Coronavirus Canada updates: N.W.T. MLAs recommend most COVID-19 benefits continue indefinitely

Coronavirus Canada Updates: Nova Scotia reports 4 new cases of COVID-19 on Thursday
Coronavirus Canada Updates: Nova Scotia reports 4 new cases of COVID-19 on Thursday

Three committees of regular MLAs issued their recommendations to the N.W.T. government Tuesday after wrapping up a review of their response to COVID-19 — and mostly, they recommend to stay the course.

The Standing Committee on Social Development recommended large subsidies for child care providers, public housing tenants, residents on income assistance, and people earning minimum wage be made permanent or continue indefinitely.

The Standing Committee on Economic Development likewise recommended emergency loan and investment programs made available through the territory’s Business Development and Investment Corporation should be expanded.

All three committees also included recommendations aimed at improving the government’s response during a potential second wave of COVID-19 in the fall.

The Standing Committee on Government Operations recommended the government clean up legislation “to ensure that the premier has administrative control during a state of emergency.” That state of emergency has been in place for 11 weeks and was extended Tuesday for a sixth time.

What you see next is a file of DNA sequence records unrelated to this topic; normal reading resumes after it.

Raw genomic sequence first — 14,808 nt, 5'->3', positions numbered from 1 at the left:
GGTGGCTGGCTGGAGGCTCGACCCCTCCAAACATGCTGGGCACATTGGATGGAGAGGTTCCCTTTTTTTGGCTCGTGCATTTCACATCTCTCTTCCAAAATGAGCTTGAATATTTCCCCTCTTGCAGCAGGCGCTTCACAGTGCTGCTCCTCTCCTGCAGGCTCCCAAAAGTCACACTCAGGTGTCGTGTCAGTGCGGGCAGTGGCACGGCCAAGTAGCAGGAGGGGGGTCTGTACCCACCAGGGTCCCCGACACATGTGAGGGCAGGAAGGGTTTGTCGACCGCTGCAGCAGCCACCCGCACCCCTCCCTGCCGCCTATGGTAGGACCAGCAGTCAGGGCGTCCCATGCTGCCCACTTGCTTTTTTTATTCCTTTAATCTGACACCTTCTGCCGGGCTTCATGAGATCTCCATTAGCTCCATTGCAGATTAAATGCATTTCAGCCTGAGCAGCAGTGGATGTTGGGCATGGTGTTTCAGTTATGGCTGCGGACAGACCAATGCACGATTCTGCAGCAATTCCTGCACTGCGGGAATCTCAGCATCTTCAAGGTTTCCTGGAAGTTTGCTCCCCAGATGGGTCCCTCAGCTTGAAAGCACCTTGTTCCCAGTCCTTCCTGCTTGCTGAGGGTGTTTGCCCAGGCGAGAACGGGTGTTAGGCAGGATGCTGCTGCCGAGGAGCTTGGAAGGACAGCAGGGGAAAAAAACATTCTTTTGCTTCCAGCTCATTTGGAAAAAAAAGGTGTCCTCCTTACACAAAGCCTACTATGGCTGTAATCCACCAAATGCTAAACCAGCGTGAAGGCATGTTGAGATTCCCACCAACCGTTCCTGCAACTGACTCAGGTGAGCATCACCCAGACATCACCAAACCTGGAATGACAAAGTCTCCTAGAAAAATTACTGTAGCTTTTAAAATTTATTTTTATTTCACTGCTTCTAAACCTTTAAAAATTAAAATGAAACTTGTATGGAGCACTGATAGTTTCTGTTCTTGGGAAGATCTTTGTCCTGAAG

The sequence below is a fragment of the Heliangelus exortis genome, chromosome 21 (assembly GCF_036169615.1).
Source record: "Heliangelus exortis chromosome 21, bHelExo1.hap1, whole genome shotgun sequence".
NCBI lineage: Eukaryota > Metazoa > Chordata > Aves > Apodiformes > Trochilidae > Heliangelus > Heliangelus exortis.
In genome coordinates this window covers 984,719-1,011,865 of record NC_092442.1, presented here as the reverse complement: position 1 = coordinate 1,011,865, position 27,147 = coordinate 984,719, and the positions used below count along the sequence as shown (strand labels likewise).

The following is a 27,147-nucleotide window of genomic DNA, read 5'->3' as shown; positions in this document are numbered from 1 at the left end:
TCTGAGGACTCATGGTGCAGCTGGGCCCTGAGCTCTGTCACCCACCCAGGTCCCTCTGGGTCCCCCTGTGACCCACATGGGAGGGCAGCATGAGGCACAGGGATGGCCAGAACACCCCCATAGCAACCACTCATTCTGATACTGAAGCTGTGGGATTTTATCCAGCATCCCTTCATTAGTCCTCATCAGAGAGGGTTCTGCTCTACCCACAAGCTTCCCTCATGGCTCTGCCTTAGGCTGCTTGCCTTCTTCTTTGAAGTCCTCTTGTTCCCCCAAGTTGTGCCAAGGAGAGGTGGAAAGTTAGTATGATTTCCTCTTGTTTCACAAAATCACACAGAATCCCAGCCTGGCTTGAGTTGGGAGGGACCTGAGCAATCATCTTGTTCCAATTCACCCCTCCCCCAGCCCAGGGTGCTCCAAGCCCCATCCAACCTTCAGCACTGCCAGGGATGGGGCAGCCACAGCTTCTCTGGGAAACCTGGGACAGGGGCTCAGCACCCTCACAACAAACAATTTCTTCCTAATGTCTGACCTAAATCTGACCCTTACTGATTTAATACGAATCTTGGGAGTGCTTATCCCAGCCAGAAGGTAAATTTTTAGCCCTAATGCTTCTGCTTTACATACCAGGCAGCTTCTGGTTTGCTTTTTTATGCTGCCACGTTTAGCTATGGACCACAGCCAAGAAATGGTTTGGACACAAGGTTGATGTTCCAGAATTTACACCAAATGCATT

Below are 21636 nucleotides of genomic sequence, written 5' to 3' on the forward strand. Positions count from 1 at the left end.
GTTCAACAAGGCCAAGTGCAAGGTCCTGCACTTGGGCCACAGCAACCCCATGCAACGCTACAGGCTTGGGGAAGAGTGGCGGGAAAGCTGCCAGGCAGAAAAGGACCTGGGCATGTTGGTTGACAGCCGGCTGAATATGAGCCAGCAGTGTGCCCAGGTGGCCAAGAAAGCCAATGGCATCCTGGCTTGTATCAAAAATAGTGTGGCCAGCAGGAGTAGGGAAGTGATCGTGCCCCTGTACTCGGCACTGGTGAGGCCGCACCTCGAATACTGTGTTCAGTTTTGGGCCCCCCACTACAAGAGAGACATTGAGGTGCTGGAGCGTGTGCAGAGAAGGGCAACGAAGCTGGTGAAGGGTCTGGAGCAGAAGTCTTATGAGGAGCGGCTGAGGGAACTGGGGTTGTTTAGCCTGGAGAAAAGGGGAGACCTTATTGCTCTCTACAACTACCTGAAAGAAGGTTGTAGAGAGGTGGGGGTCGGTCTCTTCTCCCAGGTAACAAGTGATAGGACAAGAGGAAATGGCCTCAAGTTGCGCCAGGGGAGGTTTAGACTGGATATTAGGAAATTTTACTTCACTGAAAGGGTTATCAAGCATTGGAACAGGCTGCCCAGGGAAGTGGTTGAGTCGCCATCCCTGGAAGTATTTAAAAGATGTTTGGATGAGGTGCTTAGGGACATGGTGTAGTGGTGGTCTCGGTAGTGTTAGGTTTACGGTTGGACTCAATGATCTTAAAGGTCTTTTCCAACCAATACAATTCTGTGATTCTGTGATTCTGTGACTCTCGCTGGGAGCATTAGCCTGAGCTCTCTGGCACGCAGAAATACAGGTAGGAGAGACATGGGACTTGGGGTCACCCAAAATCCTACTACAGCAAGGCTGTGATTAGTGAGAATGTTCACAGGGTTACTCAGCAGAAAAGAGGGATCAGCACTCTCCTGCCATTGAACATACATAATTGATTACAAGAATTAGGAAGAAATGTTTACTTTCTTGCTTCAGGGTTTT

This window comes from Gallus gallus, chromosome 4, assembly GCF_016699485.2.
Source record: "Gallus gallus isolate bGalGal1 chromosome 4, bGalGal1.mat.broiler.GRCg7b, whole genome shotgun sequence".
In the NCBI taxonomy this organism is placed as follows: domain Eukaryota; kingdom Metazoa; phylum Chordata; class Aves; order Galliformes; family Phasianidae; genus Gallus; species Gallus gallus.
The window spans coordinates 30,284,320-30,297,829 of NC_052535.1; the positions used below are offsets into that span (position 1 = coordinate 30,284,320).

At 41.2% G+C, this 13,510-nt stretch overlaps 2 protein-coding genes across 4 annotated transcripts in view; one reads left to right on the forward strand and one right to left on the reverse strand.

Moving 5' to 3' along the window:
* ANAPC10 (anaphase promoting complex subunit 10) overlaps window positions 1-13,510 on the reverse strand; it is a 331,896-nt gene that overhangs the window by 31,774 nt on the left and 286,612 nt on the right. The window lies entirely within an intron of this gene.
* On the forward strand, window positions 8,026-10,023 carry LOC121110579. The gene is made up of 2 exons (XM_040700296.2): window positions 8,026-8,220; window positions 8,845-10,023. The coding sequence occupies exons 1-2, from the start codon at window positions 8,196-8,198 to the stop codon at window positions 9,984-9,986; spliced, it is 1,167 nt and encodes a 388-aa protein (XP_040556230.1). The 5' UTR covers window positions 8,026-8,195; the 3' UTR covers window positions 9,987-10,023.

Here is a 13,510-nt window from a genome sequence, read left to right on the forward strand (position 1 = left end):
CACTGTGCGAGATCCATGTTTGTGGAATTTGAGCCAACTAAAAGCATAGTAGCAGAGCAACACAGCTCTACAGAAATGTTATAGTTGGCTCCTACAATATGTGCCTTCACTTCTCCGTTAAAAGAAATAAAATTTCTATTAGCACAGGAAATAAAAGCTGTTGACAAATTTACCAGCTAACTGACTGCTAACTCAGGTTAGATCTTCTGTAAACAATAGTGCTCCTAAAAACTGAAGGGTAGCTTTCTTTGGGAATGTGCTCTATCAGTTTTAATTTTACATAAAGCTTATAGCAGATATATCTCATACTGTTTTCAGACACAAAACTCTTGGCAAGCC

That committee also recommended the territory “address public concerns about gaps in enforcement prior to the possibility of a second wave of COVID-19.”

The territory’s “enforcement task force” has been subject to criticism for spotty records and an inconsistent approach to policing violations of public health orders.

The committee on social development, meanwhile, said programs have so far benefited the capital over more remote regions.

“Limited access to programs and services in small communities is a long-standing concern,” their report reads. “Throughout the government’s COVID[-19] response, committee members observed differences between the resources and planning made available to address the needs of residents in communities and those made available … in Yellowknife.”

It also suggested that the Department of Education, Culture and Employment “focus on positive interventions and outreach to improve relationships between families of ‘high risk’ or vulnerable students.”

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